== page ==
The U.S. Supreme Court’s rejection of decades-old campaign spending limits gives states scant time to face an election-year dilemma: brace for a flood of new money in politics, or find new ways to rein it in.
Within days of the ruling, state legislatures started reacting. At least eight states are pushing for greater disclosure of political spending by corporations and unions. At least three states, led by West Virginia, would go further by requiring corporations or unions to get permission from their shareholders or members before they can spend money on elections.
In Citizens United vs. FEC, the Supreme Court ruled 5-4 that the government could not bar the conservative group Citizens United from distributing a movie critical of Hillary Rodham Clinton on local cable systems during the 2008 presidential campaign, when Clinton was a candidate. That overturned parts of a 63-year-old law prohibiting companies and unions from using their general treasuries to produce and run campaign ads urging the election or defeat of particular candidates.
That means that November’s elections for federal and state office — including crucial races for legislative seats that will determine who redraws congressional districts after the 2010 Census — could see a huge influx of special-interest money.
“The Citizens United case blew a hole in things, but it didn’t tell us how to patch it up,” said Ohio Secretary of State Jennifer Brunner, the state’s chief elections officer.
Brunner has asked Ohio lawmakers to require greater disclosure from corporations, unions and other groups that buy the kinds of ads the court ruled are protected by the First Amendment.
She wants Ohio lawmakers to act before this year’s election spending begins in earnest.
“If the Legislature doesn’t act, what’s likely to happen is for someone to test the waters, push the envelope and then there’s likely to be litigation,” she said.
But groups that welcomed the Citizens United decision warn that states will invite successful legal challenges if they press beyond disclosure and pursue the sort of requirements being debated in West Virginia.
Instead, lawmakers should “set aside the white-hot passions about these issues” and simply spell out the new rules, said Jeff Patch, a spokesman for the nonpartisan Center for Competitive Politics, which opposes campaign finance limits.
Corporations and unions “want to know what the rules are so they can follow them,” Patch said. “If the legislature does not give them a clear picture, it could result in a free-for-all.”
The most common state response so far is to require disclosure of donors behind the advocacy groups that often pop up in election years. Among states pursuing that approach are West Virginia, Alaska, Minnesota, Kentucky, Arizona, Tennessee, Wisconsin and Maryland.
“All states and the federal government ought to be strengthening their disclosure laws,” said Michael Malbin, executive director of the Campaign Finance Institute, a nonpartisan group affiliated with George Washington University. “I think the court opened the door for more detailed disclosure requirements.”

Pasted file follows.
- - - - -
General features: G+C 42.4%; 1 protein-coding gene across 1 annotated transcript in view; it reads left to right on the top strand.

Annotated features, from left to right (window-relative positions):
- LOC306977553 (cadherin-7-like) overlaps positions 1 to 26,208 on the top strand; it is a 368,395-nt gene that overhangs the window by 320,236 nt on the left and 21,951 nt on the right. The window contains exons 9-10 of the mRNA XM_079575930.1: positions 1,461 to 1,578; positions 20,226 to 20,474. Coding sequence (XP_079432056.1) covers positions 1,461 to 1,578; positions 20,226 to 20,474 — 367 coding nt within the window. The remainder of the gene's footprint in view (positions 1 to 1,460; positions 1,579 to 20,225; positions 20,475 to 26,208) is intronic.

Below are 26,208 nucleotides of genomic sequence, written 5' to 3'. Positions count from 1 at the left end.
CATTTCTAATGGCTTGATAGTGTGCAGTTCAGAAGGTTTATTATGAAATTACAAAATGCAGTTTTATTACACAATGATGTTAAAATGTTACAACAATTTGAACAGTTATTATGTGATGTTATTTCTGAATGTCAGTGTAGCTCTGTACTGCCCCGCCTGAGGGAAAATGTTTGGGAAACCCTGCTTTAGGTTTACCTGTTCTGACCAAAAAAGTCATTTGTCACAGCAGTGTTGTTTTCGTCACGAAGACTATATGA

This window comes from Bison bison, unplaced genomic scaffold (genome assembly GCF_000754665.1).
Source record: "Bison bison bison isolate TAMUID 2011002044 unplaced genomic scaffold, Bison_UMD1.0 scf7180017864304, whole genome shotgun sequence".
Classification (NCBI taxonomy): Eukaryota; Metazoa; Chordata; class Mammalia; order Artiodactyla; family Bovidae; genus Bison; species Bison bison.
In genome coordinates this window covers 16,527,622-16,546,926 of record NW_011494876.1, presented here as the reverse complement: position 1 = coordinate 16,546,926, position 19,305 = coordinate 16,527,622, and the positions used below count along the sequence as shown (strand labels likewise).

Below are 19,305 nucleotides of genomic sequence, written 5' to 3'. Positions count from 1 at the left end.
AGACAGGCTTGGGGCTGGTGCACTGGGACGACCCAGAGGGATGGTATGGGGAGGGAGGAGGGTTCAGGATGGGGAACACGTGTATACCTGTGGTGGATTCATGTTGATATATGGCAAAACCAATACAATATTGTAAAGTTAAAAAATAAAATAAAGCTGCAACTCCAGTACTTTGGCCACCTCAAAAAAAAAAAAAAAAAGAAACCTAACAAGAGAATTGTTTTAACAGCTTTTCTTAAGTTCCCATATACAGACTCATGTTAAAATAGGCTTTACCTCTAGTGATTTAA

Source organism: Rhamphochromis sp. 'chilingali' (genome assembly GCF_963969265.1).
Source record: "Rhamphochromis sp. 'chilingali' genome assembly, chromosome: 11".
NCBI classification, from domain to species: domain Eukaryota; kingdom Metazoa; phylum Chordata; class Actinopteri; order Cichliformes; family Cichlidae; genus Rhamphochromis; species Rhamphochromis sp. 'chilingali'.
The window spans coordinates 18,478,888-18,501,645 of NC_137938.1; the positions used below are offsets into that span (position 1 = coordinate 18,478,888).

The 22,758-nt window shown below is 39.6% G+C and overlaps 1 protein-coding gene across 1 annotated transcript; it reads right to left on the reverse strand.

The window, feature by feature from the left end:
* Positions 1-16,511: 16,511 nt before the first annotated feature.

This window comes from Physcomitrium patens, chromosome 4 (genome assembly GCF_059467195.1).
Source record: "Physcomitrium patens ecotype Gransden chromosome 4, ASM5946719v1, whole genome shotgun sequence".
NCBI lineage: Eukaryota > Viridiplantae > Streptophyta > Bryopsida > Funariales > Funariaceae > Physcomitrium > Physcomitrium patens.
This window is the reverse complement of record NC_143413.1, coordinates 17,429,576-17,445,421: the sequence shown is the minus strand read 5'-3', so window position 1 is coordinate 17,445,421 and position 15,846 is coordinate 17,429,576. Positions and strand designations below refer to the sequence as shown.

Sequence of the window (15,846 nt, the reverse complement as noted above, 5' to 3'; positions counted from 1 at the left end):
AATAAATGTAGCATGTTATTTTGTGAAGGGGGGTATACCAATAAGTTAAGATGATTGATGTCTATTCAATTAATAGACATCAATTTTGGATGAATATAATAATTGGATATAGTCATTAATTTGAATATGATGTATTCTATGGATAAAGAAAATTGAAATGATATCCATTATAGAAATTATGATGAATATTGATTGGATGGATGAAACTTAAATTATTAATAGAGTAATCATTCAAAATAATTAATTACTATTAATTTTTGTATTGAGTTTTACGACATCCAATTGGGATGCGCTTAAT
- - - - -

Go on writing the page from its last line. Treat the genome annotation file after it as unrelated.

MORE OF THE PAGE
Such requirements appeal to lawmakers in states like Wisconsin, which had passed a bill to limit campaign spending just two days before the Supreme Court’s ruling. The effort effectively died after the court’s decision, but now lawmakers there are considering a measure requiring that corporate donors be named when running campaign ads.
Malbin noted that about half the states already allowed corporate spending before the ruling, and therefore were unaffected by it. But the response since then isn’t limited to states whose laws were found unconstitutional, said Jennie Bowser, an elections analyst for the National Conference of State Legislatures.
“This has drawn attention to corporate activity in campaigns in general, and Maryland’s a good example of that,” she said.
Maryland had no ban on independent expenditures, so it wasn’t directly affected by the ruling. But its lawmakers are now looking at bills that would require corporate campaign advertisements to publicly disclose the corporation paying for the ad.
Maryland is also considering taking a more drastic step by requiring corporations’ shareholders to sign off on campaign spending, an approach also being contemplated in West Virginia.
The Maryland House of Delegates voted to require that a majority of shareholders approve of campaign spending over $10,000 by corporations based in the state.
Supporters cast the bill as protecting shareholders. But the largely party-line vote in the Democrat-controlled chamber followed arguments that the bill threatens political speech in the name of increased transparency.
“Those attacks on the First Amendment that sound good are the most dangerous,” House Minority Leader Tim Armstead said during debate.
Iowa lawmakers considered but rejected shareholder requirements. The Senate there passed a bill requiring corporations and unions to report their campaign spending and identify themselves in advertisements.
Such debates also have occurred in New York, where a similar measure is pending, and in South Dakota, where a shareholder approval bill died.
Associated Press Writer Molly Hottle in Des Moines contributed to this report.